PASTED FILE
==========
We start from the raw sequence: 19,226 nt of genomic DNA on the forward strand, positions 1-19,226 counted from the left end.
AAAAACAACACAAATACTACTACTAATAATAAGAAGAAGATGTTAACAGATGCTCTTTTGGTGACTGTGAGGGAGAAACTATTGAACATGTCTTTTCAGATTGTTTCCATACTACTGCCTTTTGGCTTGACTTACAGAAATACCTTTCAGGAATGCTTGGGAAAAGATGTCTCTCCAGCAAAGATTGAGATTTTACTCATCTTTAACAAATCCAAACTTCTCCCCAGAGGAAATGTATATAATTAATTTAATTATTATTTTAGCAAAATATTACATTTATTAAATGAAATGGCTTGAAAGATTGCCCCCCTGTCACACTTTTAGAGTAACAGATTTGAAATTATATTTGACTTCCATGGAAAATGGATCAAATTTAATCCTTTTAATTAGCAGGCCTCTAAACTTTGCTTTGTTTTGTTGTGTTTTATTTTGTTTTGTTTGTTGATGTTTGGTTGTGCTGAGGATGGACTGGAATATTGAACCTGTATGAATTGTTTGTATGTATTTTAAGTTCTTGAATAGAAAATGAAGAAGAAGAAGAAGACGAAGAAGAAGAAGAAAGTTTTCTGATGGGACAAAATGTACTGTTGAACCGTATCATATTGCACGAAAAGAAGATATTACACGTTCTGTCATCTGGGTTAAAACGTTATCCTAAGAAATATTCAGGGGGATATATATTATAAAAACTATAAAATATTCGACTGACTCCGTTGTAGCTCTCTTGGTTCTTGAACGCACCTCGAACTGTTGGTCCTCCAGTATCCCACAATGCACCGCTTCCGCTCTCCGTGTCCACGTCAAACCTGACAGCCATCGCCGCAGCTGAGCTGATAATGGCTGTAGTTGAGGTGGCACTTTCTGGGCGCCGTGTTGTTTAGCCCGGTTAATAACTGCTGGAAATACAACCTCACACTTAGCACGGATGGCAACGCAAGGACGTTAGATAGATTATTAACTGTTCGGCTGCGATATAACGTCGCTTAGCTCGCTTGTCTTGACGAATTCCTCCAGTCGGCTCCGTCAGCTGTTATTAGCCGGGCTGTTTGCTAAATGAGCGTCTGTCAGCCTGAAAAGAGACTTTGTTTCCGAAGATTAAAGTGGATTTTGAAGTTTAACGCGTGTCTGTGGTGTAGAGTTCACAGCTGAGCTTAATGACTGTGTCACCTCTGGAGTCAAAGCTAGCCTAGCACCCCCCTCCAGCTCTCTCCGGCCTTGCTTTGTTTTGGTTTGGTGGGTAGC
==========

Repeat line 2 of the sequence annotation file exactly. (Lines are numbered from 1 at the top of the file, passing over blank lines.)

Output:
AAAAACAACACAAATACTACTACTAATAATAAGAAGAAGATGTTAACAGATGCTCTTTTGGTGACTGTGAGGGAGAAACTATTGAACATGTCTTTTCAGATTGTTTCCATACTACTGCCTTTTGGCTTGACTTACAGAAATACCTTTCAGGAATGCTTGGGAAAAGATGTCTCTCCAGCAAAGATTGAGATTTTACTCATCTTTAACAAATCCAAACTTCTCCCCAGAGGAAATGTATATAATTAATTTAATTATTATTTTAGCAAAATATTACATTTATTAAATGAAATGGCTTGAAAGATTGCCCCCCTGTCACACTTTTAGAGTAACAGATTTGAAATTATATTTGACTTCCATGGAAAATGGATCAAATTTAATCCTTTTAATTAGCAGGCCTCTAAACTTTGCTTTGTTTTGTTGTGTTTTATTTTGTTTTGTTTGTTGATGTTTGGTTGTGCTGAGGATGGACTGGAATATTGAACCTGTATGAATTGTTTGTATGTATTTTAAGTTCTTGAATAGAAAATGAAGAAGAAGAAGAAGACGAAGAAGAAGAAGAAAGTTTTCTGATGGGACAAAATGTACTGTTGAACCGTATCATATTGCACGAAAAGAAGATATTACACGTTCTGTCATCTGGGTTAAAACGTTATCCTAAGAAATATTCAGGGGGATATATATTATAAAAACTATAAAATATTCGACTGACTCCGTTGTAGCTCTCTTGGTTCTTGAACGCACCTCGAACTGTTGGTCCTCCAGTATCCCACAATGCACCGCTTCCGCTCTCCGTGTCCACGTCAAACCTGACAGCCATCGCCGCAGCTGAGCTGATAATGGCTGTAGTTGAGGTGGCACTTTCTGGGCGCCGTGTTGTTTAGCCCGGTTAATAACTGCTGGAAATACAACCTCACACTTAGCACGGATGGCAACGCAAGGACGTTAGATAGATTATTAACTGTTCGGCTGCGATATAACGTCGCTTAGCTCGCTTGTCTTGACGAATTCCTCCAGTCGGCTCCGTCAGCTGTTATTAGCCGGGCTGTTTGCTAAATGAGCGTCTGTCAGCCTGAAAAGAGACTTTGTTTCCGAAGATTAAAGTGGATTTTGAAGTTTAACGCGTGTCTGTGGTGTAGAGTTCACAGCTGAGCTTAATGACTGTGTCACCTCTGGAGTCAAAGCTAGCCTAGCACCCCCCTCCAGCTCTCTCCGGCCTTGCTTTGTTTTGGTTTGGTGGGTAGC